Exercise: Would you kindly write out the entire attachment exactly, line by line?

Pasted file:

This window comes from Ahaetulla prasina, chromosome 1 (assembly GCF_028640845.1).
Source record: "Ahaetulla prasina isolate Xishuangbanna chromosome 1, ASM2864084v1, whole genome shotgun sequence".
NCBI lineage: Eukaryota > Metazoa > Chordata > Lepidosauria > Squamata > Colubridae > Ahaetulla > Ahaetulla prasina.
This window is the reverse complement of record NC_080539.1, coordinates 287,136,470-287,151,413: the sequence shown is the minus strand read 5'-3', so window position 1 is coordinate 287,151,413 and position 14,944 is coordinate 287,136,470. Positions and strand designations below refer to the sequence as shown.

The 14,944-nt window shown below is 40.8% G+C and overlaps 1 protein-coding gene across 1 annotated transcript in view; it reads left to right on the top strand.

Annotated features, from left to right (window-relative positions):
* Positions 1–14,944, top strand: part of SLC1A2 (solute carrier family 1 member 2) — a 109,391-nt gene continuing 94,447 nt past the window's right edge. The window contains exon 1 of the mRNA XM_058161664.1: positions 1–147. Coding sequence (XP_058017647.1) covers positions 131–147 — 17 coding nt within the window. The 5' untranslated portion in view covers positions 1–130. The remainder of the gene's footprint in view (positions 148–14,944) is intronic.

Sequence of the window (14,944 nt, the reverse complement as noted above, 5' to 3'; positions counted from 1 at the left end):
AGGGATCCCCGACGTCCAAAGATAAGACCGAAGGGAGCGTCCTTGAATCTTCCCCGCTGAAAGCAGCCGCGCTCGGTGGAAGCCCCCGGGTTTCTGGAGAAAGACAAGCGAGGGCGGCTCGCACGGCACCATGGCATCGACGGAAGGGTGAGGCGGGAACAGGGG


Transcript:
This window comes from Ahaetulla prasina, chromosome 1 (assembly GCF_028640845.1).
Source record: "Ahaetulla prasina isolate Xishuangbanna chromosome 1, ASM2864084v1, whole genome shotgun sequence".
NCBI lineage: Eukaryota > Metazoa > Chordata > Lepidosauria > Squamata > Colubridae > Ahaetulla > Ahaetulla prasina.
This window is the reverse complement of record NC_080539.1, coordinates 287,136,470-287,151,413: the sequence shown is the minus strand read 5'-3', so window position 1 is coordinate 287,151,413 and position 14,944 is coordinate 287,136,470. Positions and strand designations below refer to the sequence as shown.

The 14,944-nt window shown below is 40.8% G+C and overlaps 1 protein-coding gene across 1 annotated transcript in view; it reads left to right on the top strand.

Annotated features, from left to right (window-relative positions):
* Positions 1–14,944, top strand: part of SLC1A2 (solute carrier family 1 member 2) — a 109,391-nt gene continuing 94,447 nt past the window's right edge. The window contains exon 1 of the mRNA XM_058161664.1: positions 1–147. Coding sequence (XP_058017647.1) covers positions 131–147 — 17 coding nt within the window. The 5' untranslated portion in view covers positions 1–130. The remainder of the gene's footprint in view (positions 148–14,944) is intronic.

Sequence of the window (14,944 nt, the reverse complement as noted above, 5' to 3'; positions counted from 1 at the left end):
AGGGATCCCCGACGTCCAAAGATAAGACCGAAGGGAGCGTCCTTGAATCTTCCCCGCTGAAAGCAGCCGCGCTCGGTGGAAGCCCCCGGGTTTCTGGAGAAAGACAAGCGAGGGCGGCTCGCACGGCACCATGGCATCGACGGAAGGGTGAGGCGGGAACAGGGG